What are Worry dolls? In Spanish they are called Muñecas quitapenas. Worry Dolls date back to Mayan traditions. You whisper your toubles to them and they are supposed to remove your anxieties, fears, and worries. These dolls are traditionally made in Guatemala and Peru and perhaps other countries as well. I have received them only from these two countries. They are often sold in sets in a cloth pouch or wooden box and can even be worn as jewelry as as wearable amulets.
Anyway, these are usually little, tiny, effigies made of paper, wood, or cloth and dresses in colorful hand woven fabrics. The doll above was my inspiration. She is a bit larger and more elaborate than most actual worry dolls but, I love her and was inspired to recreate her as a miniature worry doll.
Step 1: Condition your flesh clay.
I blended brown, white, red, and yellow to get the skin color I was going for.
Roll out a little head. about a 1/2 inch to 3/4 of an inch is a good size to work with.
Indent the head right across the middle to get her facial features going. A smooth and even paint brush or other tool handle will do a good job of this. Press down firm enough to change the shape of the head but don't completely smash it.
This is what your black face should look like.
Give the little googly a bitsy, button nose. About the size of a 1/2 grain of rice rolled into a ball should do.
Another grain of rice in red, orange, or burgundy for the pouty lips. gently roll the grain of rice into a tear drop shape. It is tiny and your strokes need to be very gentle.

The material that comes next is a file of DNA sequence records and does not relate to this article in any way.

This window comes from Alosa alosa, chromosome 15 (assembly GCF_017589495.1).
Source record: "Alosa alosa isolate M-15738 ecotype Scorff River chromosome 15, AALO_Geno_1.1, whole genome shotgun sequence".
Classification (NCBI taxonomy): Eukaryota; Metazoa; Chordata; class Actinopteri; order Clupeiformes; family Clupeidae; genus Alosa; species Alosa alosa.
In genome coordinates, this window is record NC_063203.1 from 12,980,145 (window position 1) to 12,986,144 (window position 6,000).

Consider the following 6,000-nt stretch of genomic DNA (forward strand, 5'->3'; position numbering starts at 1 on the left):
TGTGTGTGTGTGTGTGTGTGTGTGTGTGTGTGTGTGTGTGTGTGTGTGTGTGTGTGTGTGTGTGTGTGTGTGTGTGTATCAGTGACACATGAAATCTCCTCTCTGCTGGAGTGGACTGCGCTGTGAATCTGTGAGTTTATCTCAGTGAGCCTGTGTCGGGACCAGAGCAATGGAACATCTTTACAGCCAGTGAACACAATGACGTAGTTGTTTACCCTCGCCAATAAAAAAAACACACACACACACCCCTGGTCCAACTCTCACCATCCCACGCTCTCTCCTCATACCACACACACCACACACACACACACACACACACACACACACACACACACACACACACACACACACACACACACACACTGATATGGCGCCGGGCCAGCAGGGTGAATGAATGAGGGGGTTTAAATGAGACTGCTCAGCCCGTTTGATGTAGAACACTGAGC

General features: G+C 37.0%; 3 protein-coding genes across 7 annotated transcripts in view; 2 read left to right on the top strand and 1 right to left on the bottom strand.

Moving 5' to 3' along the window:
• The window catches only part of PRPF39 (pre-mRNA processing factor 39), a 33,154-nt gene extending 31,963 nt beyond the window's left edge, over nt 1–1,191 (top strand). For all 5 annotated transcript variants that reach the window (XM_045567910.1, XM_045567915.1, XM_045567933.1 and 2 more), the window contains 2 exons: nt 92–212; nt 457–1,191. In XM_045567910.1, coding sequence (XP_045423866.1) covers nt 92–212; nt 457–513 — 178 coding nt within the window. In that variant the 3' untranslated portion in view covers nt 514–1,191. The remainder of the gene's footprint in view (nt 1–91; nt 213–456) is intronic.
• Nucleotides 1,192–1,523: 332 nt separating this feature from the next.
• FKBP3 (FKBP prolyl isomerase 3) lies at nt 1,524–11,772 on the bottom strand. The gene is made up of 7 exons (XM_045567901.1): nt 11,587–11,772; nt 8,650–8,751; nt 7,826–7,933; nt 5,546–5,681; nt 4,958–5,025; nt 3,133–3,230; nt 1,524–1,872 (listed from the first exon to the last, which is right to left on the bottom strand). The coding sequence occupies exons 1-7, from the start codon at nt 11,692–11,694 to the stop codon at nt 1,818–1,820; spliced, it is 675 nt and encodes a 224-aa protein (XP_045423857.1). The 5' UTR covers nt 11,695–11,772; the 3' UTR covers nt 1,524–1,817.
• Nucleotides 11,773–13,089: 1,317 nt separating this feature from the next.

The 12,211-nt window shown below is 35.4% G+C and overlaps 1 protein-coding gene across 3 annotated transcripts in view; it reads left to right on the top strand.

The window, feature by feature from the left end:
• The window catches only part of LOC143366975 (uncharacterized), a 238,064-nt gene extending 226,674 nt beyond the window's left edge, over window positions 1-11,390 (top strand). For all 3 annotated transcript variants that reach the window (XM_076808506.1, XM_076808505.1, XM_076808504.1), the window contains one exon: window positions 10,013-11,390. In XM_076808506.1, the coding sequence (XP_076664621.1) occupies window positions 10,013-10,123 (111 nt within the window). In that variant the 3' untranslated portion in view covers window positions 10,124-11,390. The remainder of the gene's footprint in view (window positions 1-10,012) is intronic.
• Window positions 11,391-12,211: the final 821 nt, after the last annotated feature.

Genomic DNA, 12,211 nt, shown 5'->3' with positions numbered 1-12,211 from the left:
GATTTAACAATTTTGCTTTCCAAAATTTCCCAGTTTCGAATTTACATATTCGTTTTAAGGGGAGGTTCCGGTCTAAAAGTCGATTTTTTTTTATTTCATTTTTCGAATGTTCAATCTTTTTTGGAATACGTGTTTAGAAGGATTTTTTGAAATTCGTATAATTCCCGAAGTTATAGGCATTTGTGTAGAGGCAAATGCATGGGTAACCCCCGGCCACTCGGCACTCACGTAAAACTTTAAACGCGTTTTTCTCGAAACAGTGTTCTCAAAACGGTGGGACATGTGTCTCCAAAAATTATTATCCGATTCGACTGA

Once you have a tear drop shape, "gently" press it into a flat-ish tear drop. You don't want it completely flat. The top should have some dimension and the bottom should be flat.
Use the back of your blade to create a heart shape out of the tear drop shape. You may also need to soften the bottom point of the heart shape that will now be the lower lip.
Place the heart on the face just below the nose. Be sure to center your "V" directly under the nose.
Roll out three balls of clay, two white and one black (again about the size of grains of rice) into balls. Cut the black ball into two equal size pieces and roll again. Place the white balls onto the face just above the nose line and an equal distance apart.
TIP: Lower on the face and wider set usually equates to a cuter, younger face. Not just for this face but faces in general. Think about puppies and babies. Their foreheads are usually 1/2 the size of their heads. You want your eyes to be right about the half way point.
Place the black iris' onto the whites. I like a flirty side glancing eye. It offers more character than a forward facing stare.
Eyebrows are optional for this project but, fun. Play around with them a bit they can add a lot of life and expression to your face.
OK, we are moving on to the body now. Roll a chunk of scrap clay into a log. You want your body to be about 2-3 heads high for this project. You can always cut it down so don't worry about it getting too tall.
Wardrobe: This garment, the Mayan Woman's Skirt, is called a refrajo or corte. The most common cortes are large. flat pieces of hand woven fabric, made into tube shapes and worn tightly wrapped around the hips and secured at the waist with a sash.
Cover your scrap clay with a colorful cane slice. Be sure to cut the edges of your cane at an angle. The beveled edges with fit together neatly, forming a clean seam. Gently roll the "dressed" log on the work surface or in your hands to smooth out the seam. Be patient and gentle!